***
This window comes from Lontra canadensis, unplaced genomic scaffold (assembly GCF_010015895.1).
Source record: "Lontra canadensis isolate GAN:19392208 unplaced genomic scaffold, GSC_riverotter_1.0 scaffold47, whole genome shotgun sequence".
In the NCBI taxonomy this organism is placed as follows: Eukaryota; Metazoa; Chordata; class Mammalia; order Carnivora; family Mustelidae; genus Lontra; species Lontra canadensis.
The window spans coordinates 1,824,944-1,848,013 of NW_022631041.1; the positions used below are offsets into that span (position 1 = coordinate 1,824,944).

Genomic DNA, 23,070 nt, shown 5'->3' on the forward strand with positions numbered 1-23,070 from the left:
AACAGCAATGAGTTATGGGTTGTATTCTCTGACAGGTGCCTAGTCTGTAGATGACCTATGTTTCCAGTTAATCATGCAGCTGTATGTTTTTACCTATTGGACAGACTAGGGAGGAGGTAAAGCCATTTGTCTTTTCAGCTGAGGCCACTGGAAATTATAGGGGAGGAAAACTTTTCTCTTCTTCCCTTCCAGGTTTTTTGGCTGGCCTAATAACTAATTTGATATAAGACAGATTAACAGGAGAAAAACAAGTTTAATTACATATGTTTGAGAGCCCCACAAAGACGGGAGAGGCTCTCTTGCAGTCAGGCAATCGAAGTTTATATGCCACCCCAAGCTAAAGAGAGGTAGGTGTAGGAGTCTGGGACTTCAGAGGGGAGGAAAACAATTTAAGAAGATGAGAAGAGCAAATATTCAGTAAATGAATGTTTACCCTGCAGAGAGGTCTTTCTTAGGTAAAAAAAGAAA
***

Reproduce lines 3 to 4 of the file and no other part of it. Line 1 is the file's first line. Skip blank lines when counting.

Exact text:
In the NCBI taxonomy this organism is placed as follows: Eukaryota; Metazoa; Chordata; class Mammalia; order Carnivora; family Mustelidae; genus Lontra; species Lontra canadensis.
The window spans coordinates 1,824,944-1,848,013 of NW_022631041.1; the positions used below are offsets into that span (position 1 = coordinate 1,824,944).